Sleet showers and snowflakes July 14th 2009.

by Chris Handler.

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Tuesday 14th July 2009 was definitely one of those days that absolutely take you by surprise. A late start to the day with a rare sleep-in (9:00am, which is a late one by our standards) had us awaken to a very nice looking radar. A good southwesterly flow with ample moisture.

With the promise of gushing waterways and a good chance of hail we decided to head for a trip up to the Mt Lofty summit, and then back down through Waterfall Gully. We rugged up with more layers than a cabbage and took the 15 minute trip to the summit lookout.

Shrouded in fog, raining steadily, and with a wind chill that hit you like a speed boat, we didn't spend too long looking around before we decided to head back towards the car. I decided before we left, that since we were already there, that I would grab a few quick pictures of the Lofty weather station. Why? I don't really know, but it was very tranquil to see the open paddock, with rivers of fog flowing between the bordering eucalyptus trees.

While out there, the rain began to pick up. I made my way back towards the fence when I started to notice little specks of ice sit briefly on my black jacket before melting almost instantly. I hopped back in the car and we sat there watching it for a little over a minute before the shower died down.

We left the summit area and drove down Summit Road towards Greenhill Road and started heading past the entrance to Mt Bonython. In almost an instant the showers picked back up, this time more intense than before. We pulled up to a gate and just sat there for a further minute watching and filming what was now heavy sleet splattering all over the windscreen. The sound sleet makes as it delicately falls all around is in my opinion, one of the most beautiful sounds in the world.

When it first started sleeting I took a video looking out through the car windscreen (see bottom of this page).

Before too long, the sleet had become so icy that a slurry had built up along the windscreen and bonnet. I stepped out of the car to take some pictures to find myself being covered head to toe in little flakes. Hayley and Thomas also stepped out and we just stood around soaking the moment up. We jumped back on into the car, all covered in flakes, I fumbled around with the camera trying to keep it dry and snapped a few more pictures of the snowflakes.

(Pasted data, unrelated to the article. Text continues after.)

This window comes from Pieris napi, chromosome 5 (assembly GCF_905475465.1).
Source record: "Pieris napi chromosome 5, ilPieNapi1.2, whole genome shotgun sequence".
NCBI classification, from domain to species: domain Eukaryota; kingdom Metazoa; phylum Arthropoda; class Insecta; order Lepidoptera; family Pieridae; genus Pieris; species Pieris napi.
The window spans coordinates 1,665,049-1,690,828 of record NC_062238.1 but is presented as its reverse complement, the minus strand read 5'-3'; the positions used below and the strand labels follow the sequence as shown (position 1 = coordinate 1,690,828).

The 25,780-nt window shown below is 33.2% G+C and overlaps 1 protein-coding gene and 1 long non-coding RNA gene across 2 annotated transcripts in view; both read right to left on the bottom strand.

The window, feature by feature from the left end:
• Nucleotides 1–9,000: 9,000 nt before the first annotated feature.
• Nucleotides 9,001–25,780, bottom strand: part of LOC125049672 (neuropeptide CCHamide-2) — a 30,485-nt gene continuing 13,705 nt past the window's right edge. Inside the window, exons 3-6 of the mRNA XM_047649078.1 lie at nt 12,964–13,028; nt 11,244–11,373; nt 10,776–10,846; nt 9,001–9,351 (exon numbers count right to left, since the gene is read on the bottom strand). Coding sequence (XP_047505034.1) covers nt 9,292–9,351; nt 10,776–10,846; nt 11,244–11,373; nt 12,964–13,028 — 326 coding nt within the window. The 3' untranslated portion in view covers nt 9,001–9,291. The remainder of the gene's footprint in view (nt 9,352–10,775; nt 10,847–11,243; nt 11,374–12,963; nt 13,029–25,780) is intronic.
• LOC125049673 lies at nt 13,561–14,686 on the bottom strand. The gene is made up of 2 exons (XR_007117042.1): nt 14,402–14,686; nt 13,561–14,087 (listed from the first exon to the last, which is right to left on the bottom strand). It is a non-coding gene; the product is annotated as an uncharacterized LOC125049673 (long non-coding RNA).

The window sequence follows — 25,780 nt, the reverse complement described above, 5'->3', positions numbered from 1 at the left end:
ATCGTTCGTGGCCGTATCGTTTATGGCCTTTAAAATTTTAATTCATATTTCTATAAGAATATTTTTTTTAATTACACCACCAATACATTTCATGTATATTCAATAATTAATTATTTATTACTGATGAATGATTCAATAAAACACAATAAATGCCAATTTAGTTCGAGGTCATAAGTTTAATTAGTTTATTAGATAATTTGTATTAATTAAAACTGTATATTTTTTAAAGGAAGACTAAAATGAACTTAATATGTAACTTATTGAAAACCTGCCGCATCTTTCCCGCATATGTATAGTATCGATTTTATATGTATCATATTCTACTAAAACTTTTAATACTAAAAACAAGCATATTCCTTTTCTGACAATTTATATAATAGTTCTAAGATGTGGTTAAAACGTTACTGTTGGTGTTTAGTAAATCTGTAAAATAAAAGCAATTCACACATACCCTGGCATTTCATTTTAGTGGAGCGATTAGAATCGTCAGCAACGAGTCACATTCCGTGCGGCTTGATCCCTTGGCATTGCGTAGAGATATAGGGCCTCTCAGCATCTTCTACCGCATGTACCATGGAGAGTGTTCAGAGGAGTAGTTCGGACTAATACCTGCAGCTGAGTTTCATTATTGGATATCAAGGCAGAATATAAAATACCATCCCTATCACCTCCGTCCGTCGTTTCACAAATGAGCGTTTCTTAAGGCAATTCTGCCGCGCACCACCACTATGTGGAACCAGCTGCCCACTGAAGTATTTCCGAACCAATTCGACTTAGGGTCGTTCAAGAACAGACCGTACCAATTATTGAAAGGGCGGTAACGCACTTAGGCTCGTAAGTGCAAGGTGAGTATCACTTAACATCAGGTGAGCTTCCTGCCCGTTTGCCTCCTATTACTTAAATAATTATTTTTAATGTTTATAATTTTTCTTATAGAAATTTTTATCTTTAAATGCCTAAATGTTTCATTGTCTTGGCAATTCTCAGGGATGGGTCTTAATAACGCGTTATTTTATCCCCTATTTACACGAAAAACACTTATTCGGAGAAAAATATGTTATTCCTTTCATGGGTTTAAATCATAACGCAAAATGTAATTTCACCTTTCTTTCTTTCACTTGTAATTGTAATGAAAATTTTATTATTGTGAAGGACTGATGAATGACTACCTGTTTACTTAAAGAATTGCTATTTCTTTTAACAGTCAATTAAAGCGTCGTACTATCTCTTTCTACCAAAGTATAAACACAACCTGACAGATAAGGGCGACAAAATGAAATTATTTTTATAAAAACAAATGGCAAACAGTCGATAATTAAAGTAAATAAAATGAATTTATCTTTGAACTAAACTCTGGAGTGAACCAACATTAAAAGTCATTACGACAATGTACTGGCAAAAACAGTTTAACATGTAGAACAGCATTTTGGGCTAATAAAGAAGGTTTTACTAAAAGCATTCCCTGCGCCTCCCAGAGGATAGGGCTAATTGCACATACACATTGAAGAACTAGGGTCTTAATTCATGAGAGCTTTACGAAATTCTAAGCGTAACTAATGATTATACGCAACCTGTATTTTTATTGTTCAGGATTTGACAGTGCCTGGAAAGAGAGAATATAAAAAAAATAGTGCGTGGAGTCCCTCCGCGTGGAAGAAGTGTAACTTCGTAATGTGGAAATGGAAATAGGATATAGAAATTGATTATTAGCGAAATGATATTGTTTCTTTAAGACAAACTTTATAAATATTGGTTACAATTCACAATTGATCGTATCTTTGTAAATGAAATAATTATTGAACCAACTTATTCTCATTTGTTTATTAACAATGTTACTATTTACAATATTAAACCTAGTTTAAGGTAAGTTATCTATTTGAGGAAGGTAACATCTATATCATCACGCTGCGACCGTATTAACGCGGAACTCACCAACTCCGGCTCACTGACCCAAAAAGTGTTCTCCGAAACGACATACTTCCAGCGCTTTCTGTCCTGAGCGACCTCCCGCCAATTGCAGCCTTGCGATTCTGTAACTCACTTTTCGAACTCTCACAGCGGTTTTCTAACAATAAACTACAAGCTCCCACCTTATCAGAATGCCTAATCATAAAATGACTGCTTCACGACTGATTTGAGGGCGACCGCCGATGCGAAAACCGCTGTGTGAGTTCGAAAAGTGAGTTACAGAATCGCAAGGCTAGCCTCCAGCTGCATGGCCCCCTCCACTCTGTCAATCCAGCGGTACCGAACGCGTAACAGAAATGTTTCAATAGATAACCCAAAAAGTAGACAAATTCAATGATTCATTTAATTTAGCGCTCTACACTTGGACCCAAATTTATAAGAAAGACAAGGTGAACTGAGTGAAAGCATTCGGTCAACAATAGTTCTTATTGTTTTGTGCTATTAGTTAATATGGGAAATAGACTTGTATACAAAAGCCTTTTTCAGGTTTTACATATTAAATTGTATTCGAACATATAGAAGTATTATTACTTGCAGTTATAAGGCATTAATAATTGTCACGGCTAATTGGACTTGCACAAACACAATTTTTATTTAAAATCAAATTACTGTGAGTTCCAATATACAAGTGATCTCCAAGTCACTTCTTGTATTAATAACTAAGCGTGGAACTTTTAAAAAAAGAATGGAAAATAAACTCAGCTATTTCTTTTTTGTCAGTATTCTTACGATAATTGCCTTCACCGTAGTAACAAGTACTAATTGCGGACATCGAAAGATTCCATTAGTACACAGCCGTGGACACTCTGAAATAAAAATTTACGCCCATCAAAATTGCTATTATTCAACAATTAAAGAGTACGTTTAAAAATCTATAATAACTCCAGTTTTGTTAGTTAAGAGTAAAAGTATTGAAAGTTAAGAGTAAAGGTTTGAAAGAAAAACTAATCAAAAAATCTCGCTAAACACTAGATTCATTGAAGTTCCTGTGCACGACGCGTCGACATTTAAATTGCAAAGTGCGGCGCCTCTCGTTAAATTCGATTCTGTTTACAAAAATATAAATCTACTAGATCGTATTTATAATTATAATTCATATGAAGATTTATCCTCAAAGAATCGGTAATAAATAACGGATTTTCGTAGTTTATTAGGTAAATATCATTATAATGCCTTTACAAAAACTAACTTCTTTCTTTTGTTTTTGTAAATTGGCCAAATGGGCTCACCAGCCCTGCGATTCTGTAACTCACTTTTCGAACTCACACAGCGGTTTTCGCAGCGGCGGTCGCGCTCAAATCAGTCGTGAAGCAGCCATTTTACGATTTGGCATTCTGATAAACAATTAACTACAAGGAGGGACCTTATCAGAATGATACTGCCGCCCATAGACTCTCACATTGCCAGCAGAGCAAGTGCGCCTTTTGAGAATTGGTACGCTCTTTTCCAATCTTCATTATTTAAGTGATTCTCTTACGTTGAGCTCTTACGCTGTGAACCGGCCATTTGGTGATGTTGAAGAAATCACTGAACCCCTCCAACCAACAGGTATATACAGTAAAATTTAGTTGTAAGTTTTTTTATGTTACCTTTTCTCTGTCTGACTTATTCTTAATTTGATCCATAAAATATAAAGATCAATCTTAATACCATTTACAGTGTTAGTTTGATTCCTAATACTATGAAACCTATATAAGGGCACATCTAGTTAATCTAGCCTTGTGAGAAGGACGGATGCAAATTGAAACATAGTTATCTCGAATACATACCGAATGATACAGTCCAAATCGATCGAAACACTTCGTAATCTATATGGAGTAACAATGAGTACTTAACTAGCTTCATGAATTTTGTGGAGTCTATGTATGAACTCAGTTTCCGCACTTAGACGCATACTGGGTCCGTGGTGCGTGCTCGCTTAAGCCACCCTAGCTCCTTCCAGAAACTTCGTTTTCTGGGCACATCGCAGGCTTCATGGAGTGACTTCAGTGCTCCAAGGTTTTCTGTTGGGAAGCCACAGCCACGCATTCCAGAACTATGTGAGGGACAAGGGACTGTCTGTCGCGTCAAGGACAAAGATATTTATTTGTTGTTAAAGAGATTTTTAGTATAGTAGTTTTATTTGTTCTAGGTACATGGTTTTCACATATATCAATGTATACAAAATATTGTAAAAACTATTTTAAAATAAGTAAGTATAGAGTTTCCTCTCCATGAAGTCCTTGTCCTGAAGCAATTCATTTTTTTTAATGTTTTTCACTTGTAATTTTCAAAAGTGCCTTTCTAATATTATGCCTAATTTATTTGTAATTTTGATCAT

Now snow on Mt Lofty is definitely not unheard of, and the years without it are rarer than the years with. However this event was definitely not typical. When the temperature rises above zero, snow very rapidly changes its form. From 0 to 0.5 degrees centigrade snow is usually very dry. 0.5 to 1.5 degrees, snow still holds its form but is slightly damp and is known as wet snow. Then from 1.5 degrees snow becomes sleet and the amount of ice drops until about three degrees when it becomes solely rain.

During this event, the Mt Lofty station which was still only about two kilometers away recorded a minimum of 4.4 degrees! Incredibly at this warm temperature wet snow was still able to fall. Snow can theoretically fall at temperatures up to seven degrees; however the relative humidity has to be at absolute zero to allow for evaporative cooling. The relative humidity on Lofty at the time didn't drop below 100%.

To be sure what we had experienced was indeed snow, I forwarded photographs on to Jenny Dickins, of the Bureau of Meteorology, who confirmed that they were snowflakes and also commented on how interesting it was that they survived long enough to accumulate to that extent and were able to be photographed in such a saturated environment.

How this happened is uncertain. One idea I've contemplated is whether a parcel of cold air was pulled downwards by the orographic effect the two mountain peaks had either side of us. Perhaps this caused a very localized cooling in the immediate area between the peaks, but was too localized to be recorded by the station site?

Below are several photos I took including a panorama of the summit observation area immersed in fog and rain, and as mentioned above there's a video I filmed down near the entrance to Mount Bonython.

Chris Handler August 2009



Above: "I stepped out of the car to take some pictures to find myself being covered head to toe in little flakes. Hayley and Thomas also stepped out and we just stood around soaking the moment up. We jumped back on into the car, all covered in flakes." The time stamp on this image is 11:27:22 AM.



Above: "The flakes only lasted briefly on saturated surfaces, but on my dry jumper they held their shape for over 30 seconds. I took this picture just before the flakes finished melting on my jumper." The time stamp on the previous picture is 11:27:22 AM and on this picture it's 11:28:02 AM.



Above and below: "Before too long, the sleet had become so icy that a slurry had built up along the windscreen and bonnet."





Above: While on the summit, I took this panorama with the summit immersed in fog and the fire tower in the background barely visible.

When it first started sleeting I took a video looking out through the car windscreen - you can view it on Youtube here http://www.youtube.com/watch?v=QH_gN2uGf5A

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